Just quickly, here’s something I saw on MetaFilter and enjoyed. The Simons Foundation has a “Science Lives” series of “extended interviews with some of the giants of twentieth century mathematics and science”.
This one is with Robert MacPherson, who invented instersection homology with Mark Goresky. I’d never heard of him and topology gives me the heebie-jeebs, but I’ve spent a very happy morning reading the fascinating biography and listening to the interview. The interviewer is Robert L. Bryant, also a research mathematician, so the questions don’t stray away from difficult topics. MacPherson comes across as an all-round excellent guy; I really recommend playing through all the clips when you have some time.
Samuel Hansen is a busy man. As well as finishing off Relatively Prime, he’s continually making up new ideas for podcasts. His latest effort is ACMEScience NEWS NOW, a series of video interviews with the people behind scientific and mathematical research stories in the news.
We didn’t post about episode 1, with Paul Hines talking about crowdsourcing, due to it coming out in that weird bit of the Summer where all three of us fell asleep for a few weeks. But last night Sam posted episode 2 — an interview with Sally Dodson-Robinson about modelling planet formation — so here it is:
You may remember Math52, a Kickstarter project from Mathalicious which reached its goal in June. This promised, “every week for a year we’ll create a short video exploring a unique application of math in everyday life”. Now the Mathalicious video series has launched with two videos, both less than two minutes in length, available via YouTube.
The first video, Tip Jar, explores tipping in restaurants.
When we go out to eat at a restaurant, it’s customary to tip as a percent of the total bill. But is this fair? And what are some other ways we might pay waiters & waitresses?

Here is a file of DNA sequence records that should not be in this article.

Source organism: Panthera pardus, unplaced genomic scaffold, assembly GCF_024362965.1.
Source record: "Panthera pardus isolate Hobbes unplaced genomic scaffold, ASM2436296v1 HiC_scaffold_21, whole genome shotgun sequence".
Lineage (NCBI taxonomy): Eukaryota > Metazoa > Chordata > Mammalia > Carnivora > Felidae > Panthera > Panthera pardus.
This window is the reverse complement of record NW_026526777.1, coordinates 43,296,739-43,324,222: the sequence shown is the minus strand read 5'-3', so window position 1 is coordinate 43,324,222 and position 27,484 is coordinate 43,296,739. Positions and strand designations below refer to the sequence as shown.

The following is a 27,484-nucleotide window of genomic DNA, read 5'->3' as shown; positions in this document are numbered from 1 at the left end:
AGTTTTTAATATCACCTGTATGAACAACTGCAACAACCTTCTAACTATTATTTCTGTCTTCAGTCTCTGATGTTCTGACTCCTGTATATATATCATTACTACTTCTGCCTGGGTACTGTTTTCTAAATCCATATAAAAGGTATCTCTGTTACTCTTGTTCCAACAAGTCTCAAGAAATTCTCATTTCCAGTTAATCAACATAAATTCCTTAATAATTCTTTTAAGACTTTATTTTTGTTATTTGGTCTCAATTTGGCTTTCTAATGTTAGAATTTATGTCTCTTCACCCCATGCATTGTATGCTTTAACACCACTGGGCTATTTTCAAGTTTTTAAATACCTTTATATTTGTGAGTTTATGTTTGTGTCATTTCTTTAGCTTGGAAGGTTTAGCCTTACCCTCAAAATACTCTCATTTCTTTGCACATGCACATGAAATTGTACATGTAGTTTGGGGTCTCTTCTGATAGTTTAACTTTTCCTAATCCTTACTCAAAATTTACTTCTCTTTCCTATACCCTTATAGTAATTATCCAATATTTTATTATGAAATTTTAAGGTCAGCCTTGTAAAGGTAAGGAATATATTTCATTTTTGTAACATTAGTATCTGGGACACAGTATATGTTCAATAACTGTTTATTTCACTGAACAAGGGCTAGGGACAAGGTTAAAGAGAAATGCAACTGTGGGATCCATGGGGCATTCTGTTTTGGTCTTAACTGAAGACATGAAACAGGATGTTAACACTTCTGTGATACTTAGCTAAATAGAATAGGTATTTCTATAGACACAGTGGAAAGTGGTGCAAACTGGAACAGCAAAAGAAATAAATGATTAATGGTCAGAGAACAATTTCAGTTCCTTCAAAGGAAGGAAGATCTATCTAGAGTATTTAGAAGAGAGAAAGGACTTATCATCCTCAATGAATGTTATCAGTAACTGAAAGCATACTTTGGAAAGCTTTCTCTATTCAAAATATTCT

The videos are snappy and nicely produced. The Mathalicious website offers free lesson plans and materials to support the video in the classroom.
A few days ago, my friend David asked me if I could help him with a card trick. I said I could, hence this post. I managed to pin David down in front of my camera long enough for him to demonstrate the trick; a full explanation follows this video:
Having discovered this wonderful design for a paper Enigma machine, which uses a standard size crisp tube and does a pretty good job of encoding things like an Enigma machine, I decided it was worth trying it out. What better opportunity to use something which can encode secret messages than to send messages between two monthly Maths Jam events via the medium of Twitter? The public sending of the messages would be incomprehensible to anyone not willing to get their hands dirty with a crisp tube and scissors. Unless they’ve got an actual Enigma machine.
Anyone who hasn’t yet spotted the YouTube channel Numberphile (call yourself a maths fan?) would do well to check out its amazing selection of videos, all loosely themed around numbers – not all of which are integers, either – but now edging on giving up on that pretence and just continuing to post videos about interesting bits of maths.